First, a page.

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How to Budget for Account-Based Marketing Programs

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by Brian Cooney | Last Updated: Aug 4, 2022

Account-based marketing (ABM) is a type of marketing that focuses on key accounts and developing relationships with specific decision-makers within those organizations. ABM aims to generate more revenue from fewer customers by tailoring campaigns specifically to each account.

To succeed with ABM, you need to understand your target market and ideal customer profile clearly. You must also know what kinds of programs and activities will appeal to your target accounts. Once you have this information, you can develop a budget for your ABM program.

The first step in budgeting for ABM is to identify the costs associated with each stage of the account lifecycle. These costs can vary depending on the size and complexity of the account. For example, the prices of acquiring a new customer may be higher than the costs of retaining an existing customer.

Once you have an understanding of the costs associated with each stage of the account lifecycle, you can develop a budget for your ABM program. To do this, you will need to consider the following factors:

By using these factors, you can develop a budget that will allow you to effectively execute your account-based marketing program. Doing so will help you to generate more revenue from fewer customers and ultimately grow your business.

What are some examples of ABM expenses?

The following are some examples of ABM expenses:

  1. The cost of acquiring new customers: This includes the cost of developing targeted marketing campaigns, as well as the cost of sales and marketing resources such as lead generation and account management software.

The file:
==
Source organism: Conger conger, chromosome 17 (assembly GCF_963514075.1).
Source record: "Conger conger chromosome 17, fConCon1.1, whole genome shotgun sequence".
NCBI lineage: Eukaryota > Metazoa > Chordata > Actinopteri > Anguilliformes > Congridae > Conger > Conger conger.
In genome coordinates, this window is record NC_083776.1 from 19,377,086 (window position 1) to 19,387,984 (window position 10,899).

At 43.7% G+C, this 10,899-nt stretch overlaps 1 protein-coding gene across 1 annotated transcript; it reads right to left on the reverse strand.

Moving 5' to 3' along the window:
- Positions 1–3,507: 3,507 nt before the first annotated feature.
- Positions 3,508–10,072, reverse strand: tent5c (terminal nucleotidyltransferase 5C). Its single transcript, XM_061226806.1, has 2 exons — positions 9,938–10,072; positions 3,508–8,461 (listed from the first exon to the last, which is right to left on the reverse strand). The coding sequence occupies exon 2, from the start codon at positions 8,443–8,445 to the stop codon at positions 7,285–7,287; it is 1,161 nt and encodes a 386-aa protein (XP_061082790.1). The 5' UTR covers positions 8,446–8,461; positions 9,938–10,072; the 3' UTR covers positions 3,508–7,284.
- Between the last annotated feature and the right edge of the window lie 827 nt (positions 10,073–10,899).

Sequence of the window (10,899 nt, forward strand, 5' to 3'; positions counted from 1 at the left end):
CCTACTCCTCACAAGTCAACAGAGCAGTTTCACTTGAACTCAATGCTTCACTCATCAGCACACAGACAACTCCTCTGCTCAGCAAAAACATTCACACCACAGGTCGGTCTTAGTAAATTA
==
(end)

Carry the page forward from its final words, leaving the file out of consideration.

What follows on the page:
2. The cost of retaining existing customers: This includes the cost of customer success resources such as customer support and training, as well as the cost of loyalty programs.
  3. The cost of engaging with target accounts: This includes the cost of travel and accommodation for sales and marketing team members, as well as the cost of events and other promotional activities.
  4. The cost of sustaining the program over time: includes the fees of ongoing marketing and sales efforts, as well as the costs of research and development.
  5. The cost of measuring success: This includes the cost of data analysis and reporting tools, as well as the cost of hiring consultants to help evaluate the results of the program.

These are just a few examples of the types of expenses you may incur when budgeting for an ABM program. When developing your own budget, be sure to consider all of the factors that will affect the cost of your program when creating your ABM strategy.                         

What are some common mistakes people make when budgeting for ABM programs?

One common mistake people make when budgeting for ABM programs is failing to consider the costs associated with each stage of the account lifecycle. As a result, they may end up under-funding certain stages of the program and ultimately hampering its success.

Another common mistake is failing to allocate enough resources to larger accounts. These accounts typically require more investment and may be more complex to manage, so it's important to factor this in when developing your budget.

Finally, people sometimes underestimate the duration of an ABM program and fail to allocate enough funds to sustain it over the long term. By carefully considering all of these factors, you can avoid making these mistakes and develop a successful budget for your account-based marketing program.

Budgeting your ABM can be difficult, but at the end of the day, it will make your program so much more successful. You don't want to under or overfund your program, so make sure to use these ABM tactics to help you out!

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